One of the reasons I started this blog was to answer questions that I’d had in the past, and had not been able to find answers to. One of those burning questions, was how bassinet seats work on international plane travel. At this stage of my childs existence, I can only comment on two experiences, both on Jetstar. Coincidentally, both experiences were on the exact same aircraft (A330, VH-EBE), and indeed the same seats (23A & B in Economy).
The voodoo of booking a bassinet seat on Jetstar
We booked this holiday to Hawaii a month or so before Clarrie was born. At the time, we couldn’t add an infant to the booking as we had no required information, such as name, gender, date of birth, let alone passport number. A few weeks after he was born, I called Jetstar and added him to the booking (for a fee of $40 each way). I also requested a bassinet seat. Now, here is the voodoo, and I have no idea how the allocation of said seats works, and probably never will – when I asked for the bassinet seat, I was told that it had been marked as requested, but would not be confirmed until day of travel. This was a concern, and only on the sense that I wanted to mentally prepare for whether I’d be covered in vomit at the end of the flight, or if an unsuspecting bassinet would. The holiday we were going on was with a large group of friends, all with kids. Some of these friends were on the same flight, and were going through the same experience as us – “you’ve been marked as wanting the seats, but we’re not going to tell you if you can have them until two hours before take-off”.
Over the next few months, we (and our friends) called Jetstar a few times to double-check the booking, and to see if there was any further indication of acceptance into the glorious world of international bassinet flying.
We were told a number of different things, none of which, it turns out, are true:
- First in best dressed in the booking – if this had been the case, then surely we could be told now whether we had snared the coveted seats?
- Bassinet seats are allocated to the youngest children on the plane, and then move up by age – ok- this could make some sense as to why we’d be in the dark until check-in. It didn’t give our travelling companions much hope, as our son is 11 days younger than theirs, making it infinitely more likely that Clarrie would get a seat over Francis. This theory was debunked once we boarded. Yes, we did get a bassinet seat, as did our travelling compadres. We were on one side of the plane, and they on the other. In the middle section, there was an 18 month old, while scattered through the rest of the aircraft were tiny humans ranging in age from what looked like a few weeks, and up. Maybe none of these people had the foresight to try and book a bassinet? I don’t know. I can’t imagine that those of us who got these seats were the only three sets of parents out of at least 10 other kids to think to ask.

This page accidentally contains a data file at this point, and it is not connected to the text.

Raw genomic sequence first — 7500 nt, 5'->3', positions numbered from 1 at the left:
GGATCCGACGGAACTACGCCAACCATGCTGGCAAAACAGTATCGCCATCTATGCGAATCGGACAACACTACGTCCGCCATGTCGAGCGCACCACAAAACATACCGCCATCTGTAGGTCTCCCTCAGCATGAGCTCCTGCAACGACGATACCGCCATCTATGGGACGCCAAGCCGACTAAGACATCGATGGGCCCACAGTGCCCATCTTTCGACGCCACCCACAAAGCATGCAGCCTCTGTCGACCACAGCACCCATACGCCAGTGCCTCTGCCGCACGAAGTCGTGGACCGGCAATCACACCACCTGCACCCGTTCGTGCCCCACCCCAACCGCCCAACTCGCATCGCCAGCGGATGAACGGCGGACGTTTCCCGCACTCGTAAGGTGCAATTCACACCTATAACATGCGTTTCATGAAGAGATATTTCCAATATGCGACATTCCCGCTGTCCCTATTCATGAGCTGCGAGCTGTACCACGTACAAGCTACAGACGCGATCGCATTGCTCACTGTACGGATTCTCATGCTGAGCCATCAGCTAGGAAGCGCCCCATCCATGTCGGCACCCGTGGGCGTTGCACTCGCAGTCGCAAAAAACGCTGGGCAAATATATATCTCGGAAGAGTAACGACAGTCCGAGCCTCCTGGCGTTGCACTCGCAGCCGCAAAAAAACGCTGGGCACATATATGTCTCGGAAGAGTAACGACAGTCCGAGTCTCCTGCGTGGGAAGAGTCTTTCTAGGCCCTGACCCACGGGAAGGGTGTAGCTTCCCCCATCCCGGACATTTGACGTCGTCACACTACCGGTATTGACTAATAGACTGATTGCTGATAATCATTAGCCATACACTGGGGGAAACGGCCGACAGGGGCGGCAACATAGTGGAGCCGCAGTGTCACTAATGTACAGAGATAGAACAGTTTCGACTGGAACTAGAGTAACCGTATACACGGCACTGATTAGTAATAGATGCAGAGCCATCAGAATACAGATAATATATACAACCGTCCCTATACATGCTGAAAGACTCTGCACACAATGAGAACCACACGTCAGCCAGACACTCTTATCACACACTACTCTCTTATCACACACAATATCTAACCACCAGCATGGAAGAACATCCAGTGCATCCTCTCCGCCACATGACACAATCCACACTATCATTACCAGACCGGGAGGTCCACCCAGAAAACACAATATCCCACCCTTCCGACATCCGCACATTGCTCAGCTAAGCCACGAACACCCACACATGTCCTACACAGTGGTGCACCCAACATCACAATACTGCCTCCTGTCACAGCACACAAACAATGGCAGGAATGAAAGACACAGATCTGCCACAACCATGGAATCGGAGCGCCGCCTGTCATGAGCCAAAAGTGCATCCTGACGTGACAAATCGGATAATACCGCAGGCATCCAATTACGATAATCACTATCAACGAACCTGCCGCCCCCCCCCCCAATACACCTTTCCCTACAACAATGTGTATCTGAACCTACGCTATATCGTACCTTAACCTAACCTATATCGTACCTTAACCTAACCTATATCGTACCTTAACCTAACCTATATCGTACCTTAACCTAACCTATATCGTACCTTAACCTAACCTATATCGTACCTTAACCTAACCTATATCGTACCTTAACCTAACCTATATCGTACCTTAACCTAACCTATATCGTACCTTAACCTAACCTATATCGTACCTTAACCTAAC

- First in best dressed to the airport – seriously? Now we have to get to the airport 4 days early just to get a bassinet seat? As it turned out, my lovely wife called Jetstar a couple of days before departure, and was assured, that yes, we did have a bassinet allocated to us. Conversely, our travelling partners did the same and were told that they definitely did not have a bassinet allocated to them. When they turned up to the airport, they asked for one and received, so basically, no-one really knows how it all works.
How the bassinet seats work
This was a mystery to us. I’d always noticed those weird bulges at the front of each section of the plane, and never given them much thought. Turns out, they’re your lifesaver as a parent.
The take-off and landing experience is the same as on any Australian airline that we’ve experienced – a small lap sash that loops through your seatbelt to form one for your child.
There’s no playing with the bassinet at this stage obviously, but once that seatbelt light goes off, you can almost imagine what it’s like to travel without a child. Almost.
Ah the bliss and freedom of it.
The main advantage of having a bassinet seat isn’t the bassinet itself, but the gargantuan amount of leg room you get. The bassinet is a nice bonus though. On the flight over to Honolulu, we had Clarrie in there for some sleep, but it was pretty short lived. We worked out pretty quickly that he was happy to be in there, regardless of sleeping. So in he went, with his favourite toys. We could eat, chat and be relatively human for much of the flight.
One thing to note, on this flight anyway, is that the bassinet seats don’t actually have a window next to them, just slightly behind your headrest. A little weird, but I really didn’t care. There’s not a lot to see between Melbourne and Honolulu so I was perfectly happy to occasionally crane my neck behind me to check that yes, the Pacific Ocean was still there.
The only downside was that it was impossible to open a laptop with the bassinet open in front of you. A small price to pay I reckon.
Given the choice, I would definitely choose to fly with a bassinet seat when travelling internationally. Not only did Clarrie get his own space for much of the flight, but so did we. The additional legroom was fantastic as well.